It was not long ago that the British Humanist Association made global news with the launch of their bus ad campaign which read, “There probably is no god. Now stop worrying and enjoy your life.” As a Christian, I would have altered that slogan to read, “There is a God. Now you may [truly] live.” Despite my tacit dismissal of their theological stance, however, I am forced to confess – they do raise a good point.
For a savior who promises life – and not just life, but abundant life – there are an awful lot of Christians who fail to experience it. In fact, for many Christians, this existence-altering relationship with the creator of the universe is neatly packaged and placed upon a shelf, a theoretical promise of a life to come… but not this life. Salvation, they often contend, is all about avoiding hell and acquiring heaven. In this manner, the Christian life begins and ends with a prayer. If it continues beyond that, it is a matter of tallying our deeds and hoping we “stay true” to Christian behavior. Rather than coming to Christ, weary and heavy-laden to discover rest, we find a hefty weight soundly planted on our shoulders. Thus it is that the bus slogan offers hope. Reject God. Discard the burden. Enjoy your life.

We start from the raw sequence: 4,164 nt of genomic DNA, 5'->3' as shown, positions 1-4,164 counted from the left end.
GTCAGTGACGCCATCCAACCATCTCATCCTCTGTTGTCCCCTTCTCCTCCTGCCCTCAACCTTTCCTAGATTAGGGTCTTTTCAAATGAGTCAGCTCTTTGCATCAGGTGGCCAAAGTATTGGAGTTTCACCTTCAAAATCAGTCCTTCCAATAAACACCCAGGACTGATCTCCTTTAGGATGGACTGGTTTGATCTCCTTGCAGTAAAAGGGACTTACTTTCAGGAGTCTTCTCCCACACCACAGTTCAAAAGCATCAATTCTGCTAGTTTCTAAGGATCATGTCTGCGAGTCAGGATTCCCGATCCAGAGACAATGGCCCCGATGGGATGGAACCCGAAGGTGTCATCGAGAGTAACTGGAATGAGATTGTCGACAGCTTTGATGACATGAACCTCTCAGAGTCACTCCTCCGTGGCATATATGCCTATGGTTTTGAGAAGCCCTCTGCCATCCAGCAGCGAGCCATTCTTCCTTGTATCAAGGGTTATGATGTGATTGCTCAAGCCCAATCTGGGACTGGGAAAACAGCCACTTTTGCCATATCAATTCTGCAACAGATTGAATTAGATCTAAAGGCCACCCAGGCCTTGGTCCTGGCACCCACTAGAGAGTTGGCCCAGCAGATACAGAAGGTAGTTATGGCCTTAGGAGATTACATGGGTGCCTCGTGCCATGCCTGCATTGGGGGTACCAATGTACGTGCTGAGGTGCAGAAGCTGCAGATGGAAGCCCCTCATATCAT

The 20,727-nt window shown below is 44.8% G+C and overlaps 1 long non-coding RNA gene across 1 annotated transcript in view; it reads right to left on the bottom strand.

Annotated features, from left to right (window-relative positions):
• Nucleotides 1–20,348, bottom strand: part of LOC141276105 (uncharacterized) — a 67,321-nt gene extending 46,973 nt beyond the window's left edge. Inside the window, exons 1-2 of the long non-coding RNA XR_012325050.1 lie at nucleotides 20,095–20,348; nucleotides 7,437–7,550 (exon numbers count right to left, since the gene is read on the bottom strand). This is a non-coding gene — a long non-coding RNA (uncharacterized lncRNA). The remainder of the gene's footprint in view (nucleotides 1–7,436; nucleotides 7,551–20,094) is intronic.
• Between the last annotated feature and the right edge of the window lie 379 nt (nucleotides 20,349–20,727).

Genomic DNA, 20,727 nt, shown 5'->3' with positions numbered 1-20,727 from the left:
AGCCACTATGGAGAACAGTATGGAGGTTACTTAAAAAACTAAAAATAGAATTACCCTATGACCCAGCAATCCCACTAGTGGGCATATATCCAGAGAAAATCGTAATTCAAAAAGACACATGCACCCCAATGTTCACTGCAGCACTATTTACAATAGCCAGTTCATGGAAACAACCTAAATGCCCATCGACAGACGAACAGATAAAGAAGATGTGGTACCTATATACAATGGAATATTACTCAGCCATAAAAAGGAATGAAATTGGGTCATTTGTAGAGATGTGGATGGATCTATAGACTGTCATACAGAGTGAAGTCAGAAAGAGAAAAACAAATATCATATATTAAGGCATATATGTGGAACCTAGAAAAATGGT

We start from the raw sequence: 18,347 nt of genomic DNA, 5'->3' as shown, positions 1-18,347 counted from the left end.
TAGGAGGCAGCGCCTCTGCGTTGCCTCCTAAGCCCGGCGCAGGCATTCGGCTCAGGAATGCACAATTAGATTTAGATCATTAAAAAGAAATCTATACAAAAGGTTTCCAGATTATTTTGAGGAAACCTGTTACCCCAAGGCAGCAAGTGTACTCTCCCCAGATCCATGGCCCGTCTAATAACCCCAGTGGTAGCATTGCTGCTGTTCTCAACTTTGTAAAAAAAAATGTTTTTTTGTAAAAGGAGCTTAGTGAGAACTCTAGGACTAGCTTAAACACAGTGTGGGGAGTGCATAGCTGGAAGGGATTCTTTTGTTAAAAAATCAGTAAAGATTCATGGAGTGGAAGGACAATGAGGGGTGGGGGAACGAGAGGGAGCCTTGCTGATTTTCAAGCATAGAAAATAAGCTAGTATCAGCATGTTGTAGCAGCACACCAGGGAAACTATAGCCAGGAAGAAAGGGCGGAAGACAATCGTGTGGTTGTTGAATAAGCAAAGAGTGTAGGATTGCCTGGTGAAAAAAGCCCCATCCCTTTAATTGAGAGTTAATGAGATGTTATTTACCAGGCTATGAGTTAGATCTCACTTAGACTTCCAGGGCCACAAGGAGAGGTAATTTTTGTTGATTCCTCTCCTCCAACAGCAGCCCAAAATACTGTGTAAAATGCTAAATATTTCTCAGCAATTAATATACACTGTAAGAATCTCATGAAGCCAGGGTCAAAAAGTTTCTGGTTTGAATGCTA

Yet, is this what Jesus really has to offer? In my conversations with such people, I have always found it interesting to ask just what Jesus saves us from. The answer in insightful: hell. Jesus saves us from hell.
Wrong. Hell is a consequence of sin which, left to rule us, results in brokenness and pain. An eternity marked by a community of people consumed with the relationship-shattering, self-absorbing, pain-inflicting effect of sin is, quite simply, an eternity doomed to hell. This, however, is the end result of something much deeper. Jesus saves us from hell not by translocating us in the afterlife, but by redeeming us from our own brokenness. An eternity marked by a community of people transformed into a people of love and selflessness would be quite the opposite. This is the kingdom of God.
Thus it is that we also discover the abundant life. The transformation begins in this life. This is what Jesus does. This is who Jesus is. This is who Jesus wants you to be.
Yes, there is a God. Now you may [truly] live.
- Christian Contentment and the Kingdom of God (ofdustandkings.com)
- Cultivating The Soul, p.1 : Discipleship and Spiritual Transformation (ofdustandkings.com)
- The Kingdom of God: Eternity Begins Now (ofdustandkings.com)